\end{displaymath} (16)

\begin{displaymath}[ij \vert kl]= [kl \vert ij] = [ji \vert lk]^* = [lk \vert ji]^*
\end{displaymath} (17)

For the case of real orbitals, we can clearly remove the complex conjugations in the equations above, leading to a four-fold permutational symmetry in the two-electron integrals. However, an additional symmetry arises if the orbitals are real: in that case, the same integral is obtained if $i$ and $k$ (or $j$ and $l$) are swapped in $\langle ij \vert kl \rangle $. It is trivial to verify that this leads to an overall eightfold permutational symmetry,

$\displaystyle \langle ij \vert kl \rangle = \langle ji \vert lk \rangle = \langle kl \vert ij \rangle = \langle lk \vert ji \rangle =$     (18)
$\displaystyle \langle kj \vert il \rangle = \langle li \vert jk \rangle = \langle il \vert kj \rangle = \langle jk \vert li \rangle$      

$\displaystyle [ij \vert kl] = [kl \vert ij] = [ji \vert lk] = [lk \vert ji] =$     (19)
$\displaystyle [ji \vert kl] = [lk \vert ij] = [ij \vert lk] = [kl \vert ji]$      

Finally, it is worthwhile to consider the permutational symmetries in the antisymmetrized two-electron integral, $\langle ij \vert\vert kl \rangle $, defined as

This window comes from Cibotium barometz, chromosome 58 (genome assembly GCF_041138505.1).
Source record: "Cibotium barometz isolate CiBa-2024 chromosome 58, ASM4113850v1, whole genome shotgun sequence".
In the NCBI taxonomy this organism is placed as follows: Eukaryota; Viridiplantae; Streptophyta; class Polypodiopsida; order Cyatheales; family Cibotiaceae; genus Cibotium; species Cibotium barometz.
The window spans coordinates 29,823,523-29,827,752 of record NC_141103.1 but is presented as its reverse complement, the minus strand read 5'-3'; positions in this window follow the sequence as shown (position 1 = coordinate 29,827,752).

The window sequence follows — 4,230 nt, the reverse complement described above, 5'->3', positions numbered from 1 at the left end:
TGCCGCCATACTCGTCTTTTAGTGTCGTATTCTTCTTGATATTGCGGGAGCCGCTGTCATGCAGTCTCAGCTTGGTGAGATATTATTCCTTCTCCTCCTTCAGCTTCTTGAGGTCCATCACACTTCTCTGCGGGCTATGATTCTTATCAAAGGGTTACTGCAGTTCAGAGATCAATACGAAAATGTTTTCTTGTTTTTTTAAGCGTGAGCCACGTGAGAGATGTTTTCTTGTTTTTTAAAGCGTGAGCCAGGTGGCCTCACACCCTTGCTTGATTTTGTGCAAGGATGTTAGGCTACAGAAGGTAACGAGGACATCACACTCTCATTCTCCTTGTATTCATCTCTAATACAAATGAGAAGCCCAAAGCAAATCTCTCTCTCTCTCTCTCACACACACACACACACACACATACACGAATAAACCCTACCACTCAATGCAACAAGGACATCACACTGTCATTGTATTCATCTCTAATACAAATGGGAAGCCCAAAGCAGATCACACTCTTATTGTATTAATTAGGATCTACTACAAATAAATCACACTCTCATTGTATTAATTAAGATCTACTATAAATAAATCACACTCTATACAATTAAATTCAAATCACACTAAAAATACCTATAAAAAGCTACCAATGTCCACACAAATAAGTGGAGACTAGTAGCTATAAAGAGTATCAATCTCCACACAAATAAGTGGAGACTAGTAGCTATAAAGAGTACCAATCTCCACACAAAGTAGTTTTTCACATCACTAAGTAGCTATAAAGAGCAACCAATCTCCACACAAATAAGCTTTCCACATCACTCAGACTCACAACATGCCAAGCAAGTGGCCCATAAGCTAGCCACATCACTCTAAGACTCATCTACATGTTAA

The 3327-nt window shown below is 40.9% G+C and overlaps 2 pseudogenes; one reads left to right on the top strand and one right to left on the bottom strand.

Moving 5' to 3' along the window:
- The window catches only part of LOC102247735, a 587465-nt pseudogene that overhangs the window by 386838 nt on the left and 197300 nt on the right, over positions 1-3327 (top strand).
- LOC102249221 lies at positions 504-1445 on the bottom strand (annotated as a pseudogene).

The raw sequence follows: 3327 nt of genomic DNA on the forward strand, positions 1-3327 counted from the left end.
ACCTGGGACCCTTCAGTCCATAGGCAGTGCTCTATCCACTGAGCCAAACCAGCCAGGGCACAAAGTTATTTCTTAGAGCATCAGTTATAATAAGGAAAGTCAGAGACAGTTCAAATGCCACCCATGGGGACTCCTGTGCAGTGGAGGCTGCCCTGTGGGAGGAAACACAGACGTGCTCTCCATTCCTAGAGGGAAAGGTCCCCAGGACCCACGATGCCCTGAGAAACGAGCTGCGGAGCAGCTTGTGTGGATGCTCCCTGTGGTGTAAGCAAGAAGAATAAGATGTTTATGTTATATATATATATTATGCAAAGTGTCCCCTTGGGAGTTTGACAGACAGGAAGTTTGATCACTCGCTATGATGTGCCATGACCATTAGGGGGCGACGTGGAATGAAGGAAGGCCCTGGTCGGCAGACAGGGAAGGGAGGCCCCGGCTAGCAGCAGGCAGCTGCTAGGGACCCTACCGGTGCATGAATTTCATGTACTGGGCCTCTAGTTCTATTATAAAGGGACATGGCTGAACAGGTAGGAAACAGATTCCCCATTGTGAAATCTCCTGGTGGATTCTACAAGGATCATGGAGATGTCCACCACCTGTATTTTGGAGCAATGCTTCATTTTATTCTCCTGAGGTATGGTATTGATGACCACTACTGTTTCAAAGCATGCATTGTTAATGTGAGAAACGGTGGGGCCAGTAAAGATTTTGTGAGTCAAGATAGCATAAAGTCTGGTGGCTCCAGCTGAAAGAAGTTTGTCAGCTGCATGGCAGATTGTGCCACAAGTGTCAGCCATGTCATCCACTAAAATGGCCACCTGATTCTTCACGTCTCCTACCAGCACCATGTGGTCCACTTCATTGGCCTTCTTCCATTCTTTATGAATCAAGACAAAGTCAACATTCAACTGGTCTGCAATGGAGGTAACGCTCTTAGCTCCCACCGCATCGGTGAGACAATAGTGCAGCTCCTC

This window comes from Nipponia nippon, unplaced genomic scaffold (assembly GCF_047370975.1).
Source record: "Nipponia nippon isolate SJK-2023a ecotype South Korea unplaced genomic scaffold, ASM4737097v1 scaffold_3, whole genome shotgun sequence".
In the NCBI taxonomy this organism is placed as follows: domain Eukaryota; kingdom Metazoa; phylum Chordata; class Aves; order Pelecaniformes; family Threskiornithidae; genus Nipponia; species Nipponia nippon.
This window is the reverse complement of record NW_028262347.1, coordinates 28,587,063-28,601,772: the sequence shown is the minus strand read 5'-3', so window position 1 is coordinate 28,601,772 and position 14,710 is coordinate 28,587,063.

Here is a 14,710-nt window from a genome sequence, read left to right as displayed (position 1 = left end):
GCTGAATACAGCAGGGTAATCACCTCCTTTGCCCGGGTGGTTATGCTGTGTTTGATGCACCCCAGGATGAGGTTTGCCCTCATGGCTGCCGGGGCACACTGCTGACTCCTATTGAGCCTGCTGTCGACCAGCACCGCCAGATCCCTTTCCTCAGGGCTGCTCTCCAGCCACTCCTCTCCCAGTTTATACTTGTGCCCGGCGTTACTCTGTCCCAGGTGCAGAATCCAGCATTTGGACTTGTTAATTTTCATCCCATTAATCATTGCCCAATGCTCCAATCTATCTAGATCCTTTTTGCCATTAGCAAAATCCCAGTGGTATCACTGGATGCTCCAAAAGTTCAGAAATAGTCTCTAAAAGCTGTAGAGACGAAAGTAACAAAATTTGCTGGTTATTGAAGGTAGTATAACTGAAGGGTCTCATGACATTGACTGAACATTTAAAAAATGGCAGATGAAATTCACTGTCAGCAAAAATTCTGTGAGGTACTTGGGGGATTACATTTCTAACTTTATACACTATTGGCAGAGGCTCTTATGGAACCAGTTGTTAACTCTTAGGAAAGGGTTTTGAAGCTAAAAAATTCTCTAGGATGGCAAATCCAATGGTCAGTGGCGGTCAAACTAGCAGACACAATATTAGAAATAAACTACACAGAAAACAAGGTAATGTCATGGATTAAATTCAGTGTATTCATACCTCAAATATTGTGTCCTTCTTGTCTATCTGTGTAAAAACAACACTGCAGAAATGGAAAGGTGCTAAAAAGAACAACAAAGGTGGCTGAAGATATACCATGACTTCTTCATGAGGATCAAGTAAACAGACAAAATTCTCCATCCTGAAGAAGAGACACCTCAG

$\displaystyle \langle ij \vert\vert kl \rangle$ $\textstyle =$ $\displaystyle \langle ij \vert kl \rangle - \langle ij \vert lk \rangle$ (20)
  $\textstyle =$ $\displaystyle [ik \vert jl] - [il \vert jk]$ (21)

In the general case, the permutational symmetries are
$\displaystyle \langle ij \vert\vert kl \rangle = \langle ji \vert\vert lk \rangle = \langle kl \vert\vert ij \rangle ^* = \langle lk \vert\vert ji \rangle ^* =$     (22)
$\displaystyle -\langle ij \vert\vert lk \rangle = -\langle ji \vert\vert kl \rangle = -\langle lk \vert\vert ij \rangle ^* = -\langle kl \vert\vert ji \rangle ^*$      

One consequence of these relationships is that
\langle ii \vert\vert jk \rangle = \langle ij \vert\vert kk \rangle = 0
\end{displaymath} (23)

If we integrate out spin, we are left again with integrals over spatial orbitals $\phi({\mathbf r})$. Most frequently, two-electron integrals over spatial orbitals are written in chemists' notation as,

(ij\vert kl) =
\int d{\mathbf r}_1 d{\mathbf r}_2
\phi_k^{*}({\mathbf x}_2) \phi_l({\mathbf x}_2)
\end{displaymath} (24)

These integrals have the same permutational symmetries as the two-electron integrals over spin orbitals in chemists' notation, namely,
(ij\vert kl) = (kl\vert ij) = (ji\vert lk)^* = (lk\vert ji)^*
\end{displaymath} (25)

for complex orbitals, and
(ij\vert kl) = (kl\vert ij) = (ji\vert lk) = (lk\vert ji) =
(ji\vert kl) = (lk\vert ij) = (ij\vert lk) = (kl\vert ji)
\end{displaymath} (26)

for real orbitals.

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David Sherrill 2005-10-31